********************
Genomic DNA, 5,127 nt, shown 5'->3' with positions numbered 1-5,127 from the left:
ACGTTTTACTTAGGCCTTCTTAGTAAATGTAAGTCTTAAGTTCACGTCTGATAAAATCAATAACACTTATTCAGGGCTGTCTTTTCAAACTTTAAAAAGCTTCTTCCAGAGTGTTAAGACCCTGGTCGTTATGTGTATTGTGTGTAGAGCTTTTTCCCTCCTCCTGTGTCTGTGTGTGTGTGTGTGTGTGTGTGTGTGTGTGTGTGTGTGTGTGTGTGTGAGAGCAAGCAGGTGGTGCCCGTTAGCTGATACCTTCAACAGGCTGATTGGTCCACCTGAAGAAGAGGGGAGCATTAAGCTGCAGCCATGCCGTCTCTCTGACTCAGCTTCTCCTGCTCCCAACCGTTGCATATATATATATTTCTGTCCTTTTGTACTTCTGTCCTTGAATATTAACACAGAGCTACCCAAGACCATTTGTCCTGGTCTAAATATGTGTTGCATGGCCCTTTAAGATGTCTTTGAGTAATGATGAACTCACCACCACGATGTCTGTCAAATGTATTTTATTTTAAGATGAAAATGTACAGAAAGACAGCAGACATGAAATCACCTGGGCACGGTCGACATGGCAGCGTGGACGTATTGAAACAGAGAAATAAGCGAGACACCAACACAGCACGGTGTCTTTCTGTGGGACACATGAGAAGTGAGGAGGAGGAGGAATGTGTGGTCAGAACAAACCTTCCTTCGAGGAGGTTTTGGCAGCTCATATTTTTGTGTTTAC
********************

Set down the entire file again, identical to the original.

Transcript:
Genomic DNA, 5,127 nt, shown 5'->3' with positions numbered 1-5,127 from the left:
ACGTTTTACTTAGGCCTTCTTAGTAAATGTAAGTCTTAAGTTCACGTCTGATAAAATCAATAACACTTATTCAGGGCTGTCTTTTCAAACTTTAAAAAGCTTCTTCCAGAGTGTTAAGACCCTGGTCGTTATGTGTATTGTGTGTAGAGCTTTTTCCCTCCTCCTGTGTCTGTGTGTGTGTGTGTGTGTGTGTGTGTGTGTGTGTGTGTGTGTGTGTGTGAGAGCAAGCAGGTGGTGCCCGTTAGCTGATACCTTCAACAGGCTGATTGGTCCACCTGAAGAAGAGGGGAGCATTAAGCTGCAGCCATGCCGTCTCTCTGACTCAGCTTCTCCTGCTCCCAACCGTTGCATATATATATATTTCTGTCCTTTTGTACTTCTGTCCTTGAATATTAACACAGAGCTACCCAAGACCATTTGTCCTGGTCTAAATATGTGTTGCATGGCCCTTTAAGATGTCTTTGAGTAATGATGAACTCACCACCACGATGTCTGTCAAATGTATTTTATTTTAAGATGAAAATGTACAGAAAGACAGCAGACATGAAATCACCTGGGCACGGTCGACATGGCAGCGTGGACGTATTGAAACAGAGAAATAAGCGAGACACCAACACAGCACGGTGTCTTTCTGTGGGACACATGAGAAGTGAGGAGGAGGAGGAATGTGTGGTCAGAACAAACCTTCCTTCGAGGAGGTTTTGGCAGCTCATATTTTTGTGTTTAC